A female figure clad only in a violet sash dances in the heavens holding a pair of white wands. An oblong green wreath with red bands at both ends surrounds her, and escorting her in the clouds are the angel, the bull, the eagle and the lion—the four living creatures from Ezekiel’s vision and Trump X, the Wheel of Fortune. She gazes not at us, but at faraway vistas, and worlds yet to be; for she is the Divine dancer of the spheres, whose emanations set the universe in motion, and whose emanations shall bring it to a close.
The symbolic ritual dance—the spirit using the body as an offering of supplication to God—is a nearly universal phenomenon across all religions and all cultures. The Old Testament makes many references to dancing, and even commands it as a fitting tribute to God, as in Psalms: “Let them praise His name in the dance, and sing Him psalms with tambourine and harp.” The Sufi branch of Islam is home to the Dervishes, who spin their bodies ever faster to attain a state of ecstasy. In the Hindu pantheon, the dancing of Shiva unleashes the “fire of life” that either creates or annihilates worlds. Haitian voodoo rites are often visited by a loa, a spirit who possesses a living body, and who may command it to sing or dance until exhaustion overpowers the host. Native American ceremonial dances may be primarily for the benefit of tourists now, but for centuries they were used to tell stories, to conduct rites of initiation, or to pray for the blessings of the Great Spirit. (Alone among the world’s major faiths, Christianity was slow to adopt the dance in any form of worship, and to this day, some denominations discourage and even proscribe it—perhaps because a dance cost John the Baptist his head?)
Whatever form it takes, however, the ritual dance tends to have a single unifying purpose undergirding it: By animating ourselves and employing our creativity in honor of the higher power, we in turn “animate” the Creator, who then grants us the powers of creativity that that we offer back up unto Him in a endless cycle of worship and mercy symbolized by the oval wreath that shelters our cosmic dancer.
Trump XXI reduces to 2 + 1 = 3, the same as Trump XII, The Hanged Man:
They could practically be a song-and-dance team, couldn’t they?
This, then, is our eventual dispensation for the spiritual surrender to love that Trump XII would have us make—an ecstatic union with the Shekinah, God’s Holy Spirit among us; a liberation from the body and the woes of the world; and an uplifted spirit that would (literally) dance into heaven. This is why the path of The World, the final path joining lunar Yesod and earthly Malkuth, is known as the Administrative Intelligence—the state of consciousness in which, as Paul Foster Case puts it, we enter the kingdom of heaven as “fully enfranchised citizens.”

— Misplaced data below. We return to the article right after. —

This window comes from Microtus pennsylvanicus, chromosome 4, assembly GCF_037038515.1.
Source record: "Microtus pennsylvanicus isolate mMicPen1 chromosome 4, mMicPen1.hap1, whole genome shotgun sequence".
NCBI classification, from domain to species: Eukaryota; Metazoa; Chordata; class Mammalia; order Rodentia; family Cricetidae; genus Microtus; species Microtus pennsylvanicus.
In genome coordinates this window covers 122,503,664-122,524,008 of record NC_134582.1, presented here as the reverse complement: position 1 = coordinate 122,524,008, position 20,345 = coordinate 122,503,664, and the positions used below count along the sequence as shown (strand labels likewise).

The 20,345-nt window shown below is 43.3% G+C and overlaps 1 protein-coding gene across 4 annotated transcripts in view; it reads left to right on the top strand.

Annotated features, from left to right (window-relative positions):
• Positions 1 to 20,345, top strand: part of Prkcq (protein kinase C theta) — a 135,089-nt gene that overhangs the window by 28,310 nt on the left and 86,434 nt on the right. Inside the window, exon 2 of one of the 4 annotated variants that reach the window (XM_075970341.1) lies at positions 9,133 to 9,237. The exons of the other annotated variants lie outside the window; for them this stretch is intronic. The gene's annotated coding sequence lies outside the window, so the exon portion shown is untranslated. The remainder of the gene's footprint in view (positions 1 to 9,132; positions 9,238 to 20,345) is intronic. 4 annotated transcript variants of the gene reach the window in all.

The Hebrew letter assigned to The World is Tav, or “cross.” This is not quite the cross we associate with the crucifixion of Christ, however. In the 9th chapter of Ezekiel, we read of the Lord commanding the archangel Gabriel to mark the foreheads of the righteous of Jerusalem, that they would be spared the destruction that God had already ordained for the city. The “mark,” as certain Biblical commentaries have it, was the mark of the Tav, or “T” cross; by this mark, the righteous of Jerusalem were spared, while the rest of its inhabitants were put to the sword. The suggestion that we should draw an analogy between the cross of Ezekiel and the cross of Calvary is perhaps the reason why Waite decided to include the four living creatures of Ezekiel’s vision in the “final” card of the Trumps Major. The creatures, we recall, return in the “final” book of the New Testament to herald the end of the world and to pave the way for the anointing of the Messiah—he who died and who was resurrected by the cross, and who could only come into being in His time after the children of Israel were spared by the cross in theirs.
In any event, perhaps our inability to fully divine the many meanings of this seemingly simple card is only due to our own lowly powers of apprehension. The planet associated with the The World is Saturn, the furthest and most inscrutable of the traditional planets of classic astrology, and traditionally associated with confusion, delay and even danger. This only reminds us of how many mysteries of this card remain hidden from us, and likely will until that time when we depart this stage of consciousness and become as Case’s “citizens of heaven”. The house of God is now our assembly hall. Let us invite our brothers to join us in the dance.
Meanings of this card in a reading are as can be divined: Generally, a matter brought to a successful conclusion, or the end of one chapter of life and the start of another; but also stagnation, unexpected setbacks, or success delayed. Even if the card is ill dignified, it’s hard to ascribe an unambiguously negative aspect to it; for the world, like the Wheel of Fortune, keeps spinning around, and what seems to fail for us today may succeed for us tomorrow.